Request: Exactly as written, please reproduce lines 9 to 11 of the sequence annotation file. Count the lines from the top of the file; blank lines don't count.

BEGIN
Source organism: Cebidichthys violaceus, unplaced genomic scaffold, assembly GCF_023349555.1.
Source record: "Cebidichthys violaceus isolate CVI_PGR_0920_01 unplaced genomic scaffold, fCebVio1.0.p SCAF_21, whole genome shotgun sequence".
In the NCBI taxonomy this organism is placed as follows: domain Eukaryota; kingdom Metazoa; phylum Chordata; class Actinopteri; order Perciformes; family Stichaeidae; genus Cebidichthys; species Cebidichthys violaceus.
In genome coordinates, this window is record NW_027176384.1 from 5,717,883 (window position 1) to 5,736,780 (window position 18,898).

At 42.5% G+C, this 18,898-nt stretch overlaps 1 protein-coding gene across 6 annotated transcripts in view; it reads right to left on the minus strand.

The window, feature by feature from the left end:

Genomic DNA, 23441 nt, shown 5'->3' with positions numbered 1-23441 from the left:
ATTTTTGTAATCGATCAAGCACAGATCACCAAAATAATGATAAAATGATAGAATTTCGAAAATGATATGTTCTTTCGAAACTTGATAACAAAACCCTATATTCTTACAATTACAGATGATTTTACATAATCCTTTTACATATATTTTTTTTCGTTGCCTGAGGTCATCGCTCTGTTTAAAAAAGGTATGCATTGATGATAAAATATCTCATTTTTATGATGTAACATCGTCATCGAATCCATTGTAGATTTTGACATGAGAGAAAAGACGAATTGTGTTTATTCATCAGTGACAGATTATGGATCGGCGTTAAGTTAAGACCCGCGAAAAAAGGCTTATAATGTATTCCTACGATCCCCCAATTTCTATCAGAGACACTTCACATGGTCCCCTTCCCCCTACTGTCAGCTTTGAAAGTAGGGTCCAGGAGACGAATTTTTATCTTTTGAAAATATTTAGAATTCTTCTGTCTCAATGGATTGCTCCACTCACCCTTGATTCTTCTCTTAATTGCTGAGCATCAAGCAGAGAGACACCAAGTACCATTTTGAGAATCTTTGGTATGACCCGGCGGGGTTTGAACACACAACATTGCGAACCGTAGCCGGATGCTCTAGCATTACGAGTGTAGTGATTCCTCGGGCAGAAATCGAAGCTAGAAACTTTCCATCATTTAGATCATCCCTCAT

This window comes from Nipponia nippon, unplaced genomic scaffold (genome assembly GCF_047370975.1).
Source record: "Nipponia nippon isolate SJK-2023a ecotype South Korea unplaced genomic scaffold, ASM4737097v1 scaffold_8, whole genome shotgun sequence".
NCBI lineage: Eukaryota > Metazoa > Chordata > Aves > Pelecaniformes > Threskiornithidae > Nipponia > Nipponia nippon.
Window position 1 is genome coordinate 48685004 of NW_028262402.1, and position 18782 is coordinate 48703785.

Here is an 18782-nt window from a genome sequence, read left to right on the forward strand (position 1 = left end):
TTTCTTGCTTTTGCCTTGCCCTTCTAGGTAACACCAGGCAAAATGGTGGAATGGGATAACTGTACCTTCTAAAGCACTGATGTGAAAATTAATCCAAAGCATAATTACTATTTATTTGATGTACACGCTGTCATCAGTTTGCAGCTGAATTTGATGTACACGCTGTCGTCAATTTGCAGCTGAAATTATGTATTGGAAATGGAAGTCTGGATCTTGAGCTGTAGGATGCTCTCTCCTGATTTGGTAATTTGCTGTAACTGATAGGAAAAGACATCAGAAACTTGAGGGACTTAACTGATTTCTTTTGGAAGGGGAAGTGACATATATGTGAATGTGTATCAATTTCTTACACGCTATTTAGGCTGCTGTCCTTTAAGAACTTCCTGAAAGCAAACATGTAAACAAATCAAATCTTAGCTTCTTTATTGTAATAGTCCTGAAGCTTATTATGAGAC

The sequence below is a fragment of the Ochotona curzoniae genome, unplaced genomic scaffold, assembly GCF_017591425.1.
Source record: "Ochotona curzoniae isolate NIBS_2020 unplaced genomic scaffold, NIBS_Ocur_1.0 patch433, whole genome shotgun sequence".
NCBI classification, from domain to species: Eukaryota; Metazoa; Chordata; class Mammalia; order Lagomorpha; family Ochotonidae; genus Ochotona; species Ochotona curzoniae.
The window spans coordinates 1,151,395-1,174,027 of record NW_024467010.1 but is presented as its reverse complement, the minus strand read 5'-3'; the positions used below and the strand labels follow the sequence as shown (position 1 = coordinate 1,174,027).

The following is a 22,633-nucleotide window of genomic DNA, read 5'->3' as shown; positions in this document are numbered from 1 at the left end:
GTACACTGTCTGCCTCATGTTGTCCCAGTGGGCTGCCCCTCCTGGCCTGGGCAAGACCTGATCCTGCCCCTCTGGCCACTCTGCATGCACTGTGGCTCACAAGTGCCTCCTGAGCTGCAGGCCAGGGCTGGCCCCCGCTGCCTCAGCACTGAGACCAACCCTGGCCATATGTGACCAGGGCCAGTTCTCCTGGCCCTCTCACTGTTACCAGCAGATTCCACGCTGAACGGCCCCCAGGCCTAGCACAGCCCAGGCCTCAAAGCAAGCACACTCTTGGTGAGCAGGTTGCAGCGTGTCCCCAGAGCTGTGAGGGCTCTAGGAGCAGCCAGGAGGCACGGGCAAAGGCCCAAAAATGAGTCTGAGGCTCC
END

This window comes from Nipponia nippon, unplaced genomic scaffold (genome assembly GCF_047370975.1).
Source record: "Nipponia nippon isolate SJK-2023a ecotype South Korea unplaced genomic scaffold, ASM4737097v1 scaffold_8, whole genome shotgun sequence".
NCBI lineage: Eukaryota > Metazoa > Chordata > Aves > Pelecaniformes > Threskiornithidae > Nipponia > Nipponia nippon.